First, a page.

Difference between asynchronous and synchronous in C#

 


Difference between asynchronous and synchronous in C#


Before we jump into the juicy stuff, let’s start by clarifying the difference between asynchronous and synchronous programming.

In synchronous operations tasks are performed one at a time and only when one is completed, the following is unblocked. In other words, you need to wait for a task to finish to move to the next one. 

In asynchronous operations, on the other hand, you can move to another task before the previous one finishes. This way, with asynchronous programming you’re able to deal with multiple requests simultaneously, thus completing more tasks in a much shorter period of time. 

Synchronous Programming

  • Synchronous represents a set of activities that starts happening together at the same time.
  • the synchronous call waits for the method to complete before continuing with the program flow
How bad is it?
  • It badly impacts the UI that has just one thread to run its entire user interface code.
  • Synchronous behavior leaves end users with a bad user experience and a blocked UI whenever the user attempts to perform some lengthy (time-consuming) operation.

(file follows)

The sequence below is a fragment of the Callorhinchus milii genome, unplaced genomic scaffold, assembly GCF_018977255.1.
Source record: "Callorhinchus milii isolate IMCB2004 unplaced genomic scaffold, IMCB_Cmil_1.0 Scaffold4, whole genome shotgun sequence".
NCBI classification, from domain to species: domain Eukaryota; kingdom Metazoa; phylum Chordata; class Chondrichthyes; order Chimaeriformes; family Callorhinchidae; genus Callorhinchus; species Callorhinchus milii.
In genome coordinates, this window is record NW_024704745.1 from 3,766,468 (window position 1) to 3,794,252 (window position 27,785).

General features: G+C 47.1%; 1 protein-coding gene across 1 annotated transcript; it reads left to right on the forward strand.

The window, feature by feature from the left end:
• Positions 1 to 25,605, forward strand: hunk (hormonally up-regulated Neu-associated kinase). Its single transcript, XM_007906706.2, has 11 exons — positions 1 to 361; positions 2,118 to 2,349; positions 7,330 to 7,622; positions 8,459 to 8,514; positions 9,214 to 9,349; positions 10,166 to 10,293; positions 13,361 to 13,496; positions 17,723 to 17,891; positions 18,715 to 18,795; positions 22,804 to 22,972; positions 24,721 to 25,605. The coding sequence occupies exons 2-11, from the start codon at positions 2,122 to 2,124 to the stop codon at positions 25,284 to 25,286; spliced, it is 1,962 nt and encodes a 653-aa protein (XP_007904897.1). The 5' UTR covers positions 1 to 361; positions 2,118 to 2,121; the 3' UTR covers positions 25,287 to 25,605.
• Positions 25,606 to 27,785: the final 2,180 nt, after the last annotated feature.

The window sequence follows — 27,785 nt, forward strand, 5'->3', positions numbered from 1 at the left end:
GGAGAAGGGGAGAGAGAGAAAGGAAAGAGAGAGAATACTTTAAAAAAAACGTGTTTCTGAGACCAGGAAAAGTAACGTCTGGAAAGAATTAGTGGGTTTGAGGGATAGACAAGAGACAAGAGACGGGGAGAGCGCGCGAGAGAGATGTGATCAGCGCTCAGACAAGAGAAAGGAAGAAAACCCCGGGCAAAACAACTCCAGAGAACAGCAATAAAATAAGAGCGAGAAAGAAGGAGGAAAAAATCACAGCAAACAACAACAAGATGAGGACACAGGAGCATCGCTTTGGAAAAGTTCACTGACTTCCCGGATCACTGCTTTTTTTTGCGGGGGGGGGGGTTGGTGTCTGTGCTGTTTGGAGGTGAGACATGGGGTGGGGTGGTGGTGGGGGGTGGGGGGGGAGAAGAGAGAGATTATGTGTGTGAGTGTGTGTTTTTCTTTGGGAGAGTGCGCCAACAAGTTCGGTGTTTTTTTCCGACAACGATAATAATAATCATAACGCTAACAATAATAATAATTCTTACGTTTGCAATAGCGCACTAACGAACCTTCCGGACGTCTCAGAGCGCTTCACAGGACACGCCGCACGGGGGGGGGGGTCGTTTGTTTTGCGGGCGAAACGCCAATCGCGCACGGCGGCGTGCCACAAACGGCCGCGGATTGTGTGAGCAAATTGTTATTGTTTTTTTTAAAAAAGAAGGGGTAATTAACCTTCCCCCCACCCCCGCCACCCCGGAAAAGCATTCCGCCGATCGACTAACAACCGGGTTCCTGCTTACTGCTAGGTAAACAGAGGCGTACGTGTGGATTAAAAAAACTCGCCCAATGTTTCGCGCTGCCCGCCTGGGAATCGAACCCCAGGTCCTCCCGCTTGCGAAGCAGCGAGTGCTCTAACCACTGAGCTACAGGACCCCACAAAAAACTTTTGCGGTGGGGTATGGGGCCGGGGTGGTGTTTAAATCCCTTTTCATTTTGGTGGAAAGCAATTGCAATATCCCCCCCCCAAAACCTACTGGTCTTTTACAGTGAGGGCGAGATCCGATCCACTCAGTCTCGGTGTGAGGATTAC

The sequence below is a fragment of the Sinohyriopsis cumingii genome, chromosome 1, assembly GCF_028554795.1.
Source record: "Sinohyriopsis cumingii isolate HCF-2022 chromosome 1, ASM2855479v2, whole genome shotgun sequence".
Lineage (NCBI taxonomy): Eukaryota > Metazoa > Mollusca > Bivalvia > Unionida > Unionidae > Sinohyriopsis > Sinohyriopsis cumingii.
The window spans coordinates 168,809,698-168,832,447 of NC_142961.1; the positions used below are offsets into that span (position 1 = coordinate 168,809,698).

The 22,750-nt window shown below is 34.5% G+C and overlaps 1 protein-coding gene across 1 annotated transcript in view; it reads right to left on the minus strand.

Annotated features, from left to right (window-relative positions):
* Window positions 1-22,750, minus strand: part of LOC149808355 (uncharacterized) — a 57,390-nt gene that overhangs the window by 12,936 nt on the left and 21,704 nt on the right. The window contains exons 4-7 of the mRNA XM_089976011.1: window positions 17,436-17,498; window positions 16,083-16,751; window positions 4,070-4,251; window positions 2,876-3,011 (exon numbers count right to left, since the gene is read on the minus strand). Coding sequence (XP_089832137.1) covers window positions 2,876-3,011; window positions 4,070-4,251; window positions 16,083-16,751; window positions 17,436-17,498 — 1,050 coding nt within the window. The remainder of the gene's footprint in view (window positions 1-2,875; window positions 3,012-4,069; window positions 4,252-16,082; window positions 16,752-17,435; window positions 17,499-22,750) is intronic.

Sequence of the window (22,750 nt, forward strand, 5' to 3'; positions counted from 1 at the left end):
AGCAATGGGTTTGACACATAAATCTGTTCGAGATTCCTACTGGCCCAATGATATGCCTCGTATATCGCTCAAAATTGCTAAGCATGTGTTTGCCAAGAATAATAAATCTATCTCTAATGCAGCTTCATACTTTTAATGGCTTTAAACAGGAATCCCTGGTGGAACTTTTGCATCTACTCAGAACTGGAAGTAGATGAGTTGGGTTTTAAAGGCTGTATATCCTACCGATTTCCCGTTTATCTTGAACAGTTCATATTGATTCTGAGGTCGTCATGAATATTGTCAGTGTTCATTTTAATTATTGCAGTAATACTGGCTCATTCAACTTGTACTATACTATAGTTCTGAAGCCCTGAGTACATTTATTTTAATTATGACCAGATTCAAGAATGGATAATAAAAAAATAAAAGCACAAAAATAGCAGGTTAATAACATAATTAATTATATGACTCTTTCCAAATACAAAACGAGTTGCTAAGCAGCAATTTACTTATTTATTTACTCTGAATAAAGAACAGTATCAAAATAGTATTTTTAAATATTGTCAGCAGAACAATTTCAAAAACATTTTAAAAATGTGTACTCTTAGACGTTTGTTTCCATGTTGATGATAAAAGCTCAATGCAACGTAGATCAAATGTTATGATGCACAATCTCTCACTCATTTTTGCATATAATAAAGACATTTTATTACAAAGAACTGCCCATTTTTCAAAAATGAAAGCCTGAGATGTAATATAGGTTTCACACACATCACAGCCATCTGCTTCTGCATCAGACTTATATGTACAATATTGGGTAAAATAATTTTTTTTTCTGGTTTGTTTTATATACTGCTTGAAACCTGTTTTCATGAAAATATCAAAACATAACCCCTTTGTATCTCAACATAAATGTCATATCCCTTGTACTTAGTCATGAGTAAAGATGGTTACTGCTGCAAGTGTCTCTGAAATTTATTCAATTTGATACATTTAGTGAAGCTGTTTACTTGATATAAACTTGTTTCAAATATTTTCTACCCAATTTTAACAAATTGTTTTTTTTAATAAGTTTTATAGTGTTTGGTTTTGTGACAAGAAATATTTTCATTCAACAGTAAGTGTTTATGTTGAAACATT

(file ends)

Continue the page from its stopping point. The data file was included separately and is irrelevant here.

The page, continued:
OutSystems Asynchronous Capabilities

OutSystems is a modern, AI-powered application platform that offers several in-built asynchronous capabilities:

  • Timers: Timers are meant to perform routine tasks like sending emails that are scheduled on a daily basis like a digest but also long and heavy processing tasks. If you want to prep data to use after publishing an app, you can also use timers to perform bootstrap logic and they are also recommended to process large chunks of information that take some time to execute (20-30min).       
  • Business Process Technology (BPT): This capability is  available to define and execute business processes over apps built with OutSystems. BPT performs system-to-systems and human-to-systems interactions. It  also supports business workflows and is able to perform multiple activities per process. Those activities can be automatic or human activities.
  • Light Processes: Light processes are event-driven processes. You can think of them as triggers. Light processes are meant to handle several thousand events per day, like as event brokers that require scalable database queuing. Compared with BPT, they only support one activity inside each process and it must be an automatic activity.     

In addition to that, there are a few other capabilities important to note:

  • Retry on error: If an error happens, timers and processes will retry up to three times.
  • Timeout protection: Timeout protection prevents a background process to run infinitely, allowing resources usage control.
  • Queue management: Queues are managed automatically by the platform, removing the need to worry about queuing background processes. 
  • Scalability vs parallelization: Processes that are queued in the background are distributed by the front-end automatically, so you don’t need to worry about that.
  • Isolation: Background processes can be isolated per front-end for both cloud and on-premises infrastructures or per zone if you’re dealing with infrastructure on-premise only. This provides you an additional layer of security.


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